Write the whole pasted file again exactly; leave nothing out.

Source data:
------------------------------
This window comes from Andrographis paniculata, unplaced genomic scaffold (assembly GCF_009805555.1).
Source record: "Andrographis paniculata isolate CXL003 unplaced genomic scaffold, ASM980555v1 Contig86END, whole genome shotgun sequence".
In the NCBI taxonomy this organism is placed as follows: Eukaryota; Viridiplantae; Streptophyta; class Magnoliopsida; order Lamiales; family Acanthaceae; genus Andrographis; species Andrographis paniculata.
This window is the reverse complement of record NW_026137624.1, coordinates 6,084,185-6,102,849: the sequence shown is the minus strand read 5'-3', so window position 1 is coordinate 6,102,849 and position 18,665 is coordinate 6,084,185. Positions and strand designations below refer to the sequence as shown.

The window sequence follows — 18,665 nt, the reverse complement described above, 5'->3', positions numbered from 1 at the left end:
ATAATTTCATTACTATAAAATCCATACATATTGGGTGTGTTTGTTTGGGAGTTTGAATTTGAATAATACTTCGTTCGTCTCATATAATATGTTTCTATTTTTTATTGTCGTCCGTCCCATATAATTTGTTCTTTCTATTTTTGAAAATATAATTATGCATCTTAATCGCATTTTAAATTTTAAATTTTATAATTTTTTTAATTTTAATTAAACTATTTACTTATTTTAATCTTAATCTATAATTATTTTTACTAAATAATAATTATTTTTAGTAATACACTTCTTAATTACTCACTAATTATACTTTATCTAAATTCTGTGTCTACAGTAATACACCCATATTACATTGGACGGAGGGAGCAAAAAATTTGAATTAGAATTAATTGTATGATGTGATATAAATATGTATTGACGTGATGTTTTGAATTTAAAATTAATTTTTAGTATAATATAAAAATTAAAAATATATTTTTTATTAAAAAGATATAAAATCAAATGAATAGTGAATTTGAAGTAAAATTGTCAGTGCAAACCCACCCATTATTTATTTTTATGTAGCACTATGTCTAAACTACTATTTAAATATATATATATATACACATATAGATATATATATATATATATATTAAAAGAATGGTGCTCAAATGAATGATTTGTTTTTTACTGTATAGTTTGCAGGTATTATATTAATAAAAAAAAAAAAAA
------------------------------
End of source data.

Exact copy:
This window comes from Andrographis paniculata, unplaced genomic scaffold (assembly GCF_009805555.1).
Source record: "Andrographis paniculata isolate CXL003 unplaced genomic scaffold, ASM980555v1 Contig86END, whole genome shotgun sequence".
In the NCBI taxonomy this organism is placed as follows: Eukaryota; Viridiplantae; Streptophyta; class Magnoliopsida; order Lamiales; family Acanthaceae; genus Andrographis; species Andrographis paniculata.
This window is the reverse complement of record NW_026137624.1, coordinates 6,084,185-6,102,849: the sequence shown is the minus strand read 5'-3', so window position 1 is coordinate 6,102,849 and position 18,665 is coordinate 6,084,185. Positions and strand designations below refer to the sequence as shown.

The window sequence follows — 18,665 nt, the reverse complement described above, 5'->3', positions numbered from 1 at the left end:
ATAATTTCATTACTATAAAATCCATACATATTGGGTGTGTTTGTTTGGGAGTTTGAATTTGAATAATACTTCGTTCGTCTCATATAATATGTTTCTATTTTTTATTGTCGTCCGTCCCATATAATTTGTTCTTTCTATTTTTGAAAATATAATTATGCATCTTAATCGCATTTTAAATTTTAAATTTTATAATTTTTTTAATTTTAATTAAACTATTTACTTATTTTAATCTTAATCTATAATTATTTTTACTAAATAATAATTATTTTTAGTAATACACTTCTTAATTACTCACTAATTATACTTTATCTAAATTCTGTGTCTACAGTAATACACCCATATTACATTGGACGGAGGGAGCAAAAAATTTGAATTAGAATTAATTGTATGATGTGATATAAATATGTATTGACGTGATGTTTTGAATTTAAAATTAATTTTTAGTATAATATAAAAATTAAAAATATATTTTTTATTAAAAAGATATAAAATCAAATGAATAGTGAATTTGAAGTAAAATTGTCAGTGCAAACCCACCCATTATTTATTTTTATGTAGCACTATGTCTAAACTACTATTTAAATATATATATATATACACATATAGATATATATATATATATATATTAAAAGAATGGTGCTCAAATGAATGATTTGTTTTTTACTGTATAGTTTGCAGGTATTATATTAATAAAAAAAAAAAAAA